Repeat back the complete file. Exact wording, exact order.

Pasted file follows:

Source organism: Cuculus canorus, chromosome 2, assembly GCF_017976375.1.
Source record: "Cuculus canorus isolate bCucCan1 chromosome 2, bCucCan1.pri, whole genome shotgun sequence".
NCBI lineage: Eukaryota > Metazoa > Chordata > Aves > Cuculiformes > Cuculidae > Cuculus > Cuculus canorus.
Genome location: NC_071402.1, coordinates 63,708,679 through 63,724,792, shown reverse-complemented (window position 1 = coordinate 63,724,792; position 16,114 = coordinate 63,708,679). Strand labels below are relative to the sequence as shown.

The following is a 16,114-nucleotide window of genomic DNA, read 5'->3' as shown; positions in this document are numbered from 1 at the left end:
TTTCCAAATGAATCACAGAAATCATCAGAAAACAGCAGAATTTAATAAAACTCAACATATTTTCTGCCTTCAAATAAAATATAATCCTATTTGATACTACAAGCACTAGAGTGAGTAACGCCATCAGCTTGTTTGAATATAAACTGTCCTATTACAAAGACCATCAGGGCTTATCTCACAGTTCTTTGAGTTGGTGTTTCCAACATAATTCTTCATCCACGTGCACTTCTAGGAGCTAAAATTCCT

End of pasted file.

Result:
Source organism: Cuculus canorus, chromosome 2, assembly GCF_017976375.1.
Source record: "Cuculus canorus isolate bCucCan1 chromosome 2, bCucCan1.pri, whole genome shotgun sequence".
NCBI lineage: Eukaryota > Metazoa > Chordata > Aves > Cuculiformes > Cuculidae > Cuculus > Cuculus canorus.
Genome location: NC_071402.1, coordinates 63,708,679 through 63,724,792, shown reverse-complemented (window position 1 = coordinate 63,724,792; position 16,114 = coordinate 63,708,679). Strand labels below are relative to the sequence as shown.

The following is a 16,114-nucleotide window of genomic DNA, read 5'->3' as shown; positions in this document are numbered from 1 at the left end:
TTTCCAAATGAATCACAGAAATCATCAGAAAACAGCAGAATTTAATAAAACTCAACATATTTTCTGCCTTCAAATAAAATATAATCCTATTTGATACTACAAGCACTAGAGTGAGTAACGCCATCAGCTTGTTTGAATATAAACTGTCCTATTACAAAGACCATCAGGGCTTATCTCACAGTTCTTTGAGTTGGTGTTTCCAACATAATTCTTCATCCACGTGCACTTCTAGGAGCTAAAATTCCT